Pain aside, which we will later address, we think that the ALJ erred in applying the grids to find the plaintiff was not disabled. First, the plaintiff could not sit for 6 hours a day as required by the DOT definition for sedentary work; certainly she was precluded from prolonged sitting. While a sedentary job entails no significant stooping, S.S.R. 83-10, the plaintiff was severely limited in bending, squatting, crawling and climbing, and could only reach occasionally. Thus, she could not perform a full range of sedentary work on that account also.
Pain, which is sensory and thus a non-exertional impairment, 20 C.F.R. Part 404, subpart P, App. 2, § 200.00(e), was admittedly suffered by the plaintiff, and in such a case, since plaintiff suffers both exertional and non-exertional limitations, the tables are not conclusive but may only serve as guidelines. 20 C.F.R. 404, subpart P, Appendix 2, § 200.00(e)(2); Gory v. Schweiker, 712 F.2d 929, 931 (4th Cir. 1983).
Thus, we are of opinion the tables or grids should not have been relied upon by the Secretary in order to establish disability conclusively.
Since the tables or grids could not be relied upon to furnish the evidence of disability or non-disability, the Secretary had the burden of offering other evidence to that effect, especially of a job in the national economy which the plaintiff could perform. Hall v. Harris, supra. But no vocational expert testified. Neither does the Secretary point to anything in the record to support her sought for conclusion. Since the Secretary has not shown that the plaintiff was not disabled and has not shown there was a job in the national economy which the plaintiff could perform, absent other evidence, the presumption in favor of the plaintiff, admittedly in effect by the finding that she could not perform her previous substantial gainful employment, should carry the day in her favor and require that judgment be so entered.
The judgment of the district court is vacated and the case is remanded to the district court with instructions to further remand the case to the Secretary. If the Secretary offers additional evidence as to disability, then the case should be reconsidered in the light of that evidence and such additional evidence as the plaintiff, of course, may offer should she be so advised. If there is no additional evidence offered as to disability, then judgment should go for the plaintiff.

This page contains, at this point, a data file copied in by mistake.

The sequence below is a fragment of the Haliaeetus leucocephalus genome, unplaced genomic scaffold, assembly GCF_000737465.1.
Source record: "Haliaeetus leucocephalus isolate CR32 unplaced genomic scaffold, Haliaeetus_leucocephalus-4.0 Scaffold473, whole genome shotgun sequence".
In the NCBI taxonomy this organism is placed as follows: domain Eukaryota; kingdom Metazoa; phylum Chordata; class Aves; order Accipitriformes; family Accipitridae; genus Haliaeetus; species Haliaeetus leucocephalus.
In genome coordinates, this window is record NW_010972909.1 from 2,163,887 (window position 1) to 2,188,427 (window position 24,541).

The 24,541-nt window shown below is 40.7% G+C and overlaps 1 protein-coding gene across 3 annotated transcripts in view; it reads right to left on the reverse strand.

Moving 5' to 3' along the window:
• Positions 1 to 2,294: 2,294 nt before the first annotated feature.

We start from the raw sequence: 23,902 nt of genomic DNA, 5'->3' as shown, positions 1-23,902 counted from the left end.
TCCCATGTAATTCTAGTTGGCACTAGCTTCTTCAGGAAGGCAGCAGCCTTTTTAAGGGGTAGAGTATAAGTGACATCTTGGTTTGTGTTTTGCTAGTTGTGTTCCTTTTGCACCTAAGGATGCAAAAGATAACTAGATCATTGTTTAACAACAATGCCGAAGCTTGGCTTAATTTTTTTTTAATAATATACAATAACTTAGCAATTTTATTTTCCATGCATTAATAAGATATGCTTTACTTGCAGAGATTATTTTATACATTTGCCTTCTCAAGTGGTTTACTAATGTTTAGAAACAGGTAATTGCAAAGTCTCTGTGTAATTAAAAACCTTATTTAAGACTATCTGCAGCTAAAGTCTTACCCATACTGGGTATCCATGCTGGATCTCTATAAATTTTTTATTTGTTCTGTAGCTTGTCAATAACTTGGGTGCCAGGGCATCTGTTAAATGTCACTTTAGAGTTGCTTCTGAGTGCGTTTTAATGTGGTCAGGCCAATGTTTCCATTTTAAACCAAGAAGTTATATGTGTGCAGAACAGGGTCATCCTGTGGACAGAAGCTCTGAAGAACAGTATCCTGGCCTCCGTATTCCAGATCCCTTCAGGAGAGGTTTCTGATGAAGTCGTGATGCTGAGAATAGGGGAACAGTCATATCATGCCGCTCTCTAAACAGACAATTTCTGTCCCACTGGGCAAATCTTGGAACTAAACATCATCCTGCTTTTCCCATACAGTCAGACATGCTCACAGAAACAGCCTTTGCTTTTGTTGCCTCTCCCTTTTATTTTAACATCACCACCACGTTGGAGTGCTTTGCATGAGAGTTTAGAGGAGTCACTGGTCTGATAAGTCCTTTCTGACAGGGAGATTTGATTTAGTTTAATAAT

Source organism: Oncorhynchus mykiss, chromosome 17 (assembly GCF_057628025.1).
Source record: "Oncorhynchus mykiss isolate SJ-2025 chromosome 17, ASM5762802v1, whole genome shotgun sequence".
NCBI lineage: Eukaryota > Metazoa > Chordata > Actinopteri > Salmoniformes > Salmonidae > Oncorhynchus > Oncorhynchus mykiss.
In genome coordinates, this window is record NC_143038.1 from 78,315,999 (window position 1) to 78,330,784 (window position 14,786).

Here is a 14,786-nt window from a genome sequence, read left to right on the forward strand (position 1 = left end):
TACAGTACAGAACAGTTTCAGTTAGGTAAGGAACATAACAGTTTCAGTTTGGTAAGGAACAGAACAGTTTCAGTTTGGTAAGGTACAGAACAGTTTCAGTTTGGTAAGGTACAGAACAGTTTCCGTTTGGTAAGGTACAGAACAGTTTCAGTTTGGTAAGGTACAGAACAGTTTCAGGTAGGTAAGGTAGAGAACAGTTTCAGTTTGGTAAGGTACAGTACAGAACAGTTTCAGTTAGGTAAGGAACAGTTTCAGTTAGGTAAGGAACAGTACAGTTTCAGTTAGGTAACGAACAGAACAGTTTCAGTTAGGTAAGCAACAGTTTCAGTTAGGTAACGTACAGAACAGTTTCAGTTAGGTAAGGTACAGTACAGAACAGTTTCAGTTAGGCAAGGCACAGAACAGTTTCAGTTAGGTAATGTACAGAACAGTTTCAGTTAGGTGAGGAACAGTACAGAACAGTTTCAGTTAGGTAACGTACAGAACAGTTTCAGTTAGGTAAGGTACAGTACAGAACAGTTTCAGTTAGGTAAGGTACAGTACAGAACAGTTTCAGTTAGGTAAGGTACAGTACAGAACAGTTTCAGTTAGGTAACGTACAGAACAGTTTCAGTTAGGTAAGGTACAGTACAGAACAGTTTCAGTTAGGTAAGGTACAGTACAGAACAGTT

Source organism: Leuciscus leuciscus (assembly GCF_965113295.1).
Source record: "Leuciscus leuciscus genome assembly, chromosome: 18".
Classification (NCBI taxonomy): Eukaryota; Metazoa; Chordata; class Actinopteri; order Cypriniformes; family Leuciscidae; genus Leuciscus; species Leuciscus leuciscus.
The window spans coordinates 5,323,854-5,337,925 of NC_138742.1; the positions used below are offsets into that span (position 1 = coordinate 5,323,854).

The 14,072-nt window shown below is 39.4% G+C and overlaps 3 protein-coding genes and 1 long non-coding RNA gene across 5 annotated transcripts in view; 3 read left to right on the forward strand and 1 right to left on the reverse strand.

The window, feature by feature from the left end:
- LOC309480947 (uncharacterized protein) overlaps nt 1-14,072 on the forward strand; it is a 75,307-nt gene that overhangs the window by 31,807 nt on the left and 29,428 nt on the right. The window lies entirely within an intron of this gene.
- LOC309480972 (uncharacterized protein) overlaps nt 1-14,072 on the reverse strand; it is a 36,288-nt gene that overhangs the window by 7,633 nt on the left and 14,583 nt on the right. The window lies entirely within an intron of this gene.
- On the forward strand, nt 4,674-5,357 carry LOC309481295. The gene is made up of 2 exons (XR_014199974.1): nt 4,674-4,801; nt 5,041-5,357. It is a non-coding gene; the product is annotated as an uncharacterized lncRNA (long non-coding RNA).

We note that the question of the date of the onset of disability that the evidence supports has not been addressed with any particularity in the proceeding. That question is of sufficient consequence for us to express our confidence that a finding as to the date of the onset of disability will be made if benefits are awarded. This is not to infer that such would not ordinarily be done, but only to call the matter to the attention of the parties. In this respect, we are not impressed with the position of the Secretary that, even if plaintiff has been proven to be totally disabled at a later date than that claimed, the administrative decision should be affirmed and plaintiff required to file another claim solely because of the difference in the dates of onset of disability. It is admittedly within the authority of the Secretary to find a different date for the onset of disability than that claimed, and a failure so to do in a proper case would be an obvious abuse of discretion.
VACATED AND REMANDED WITH INSTRUCTIONS.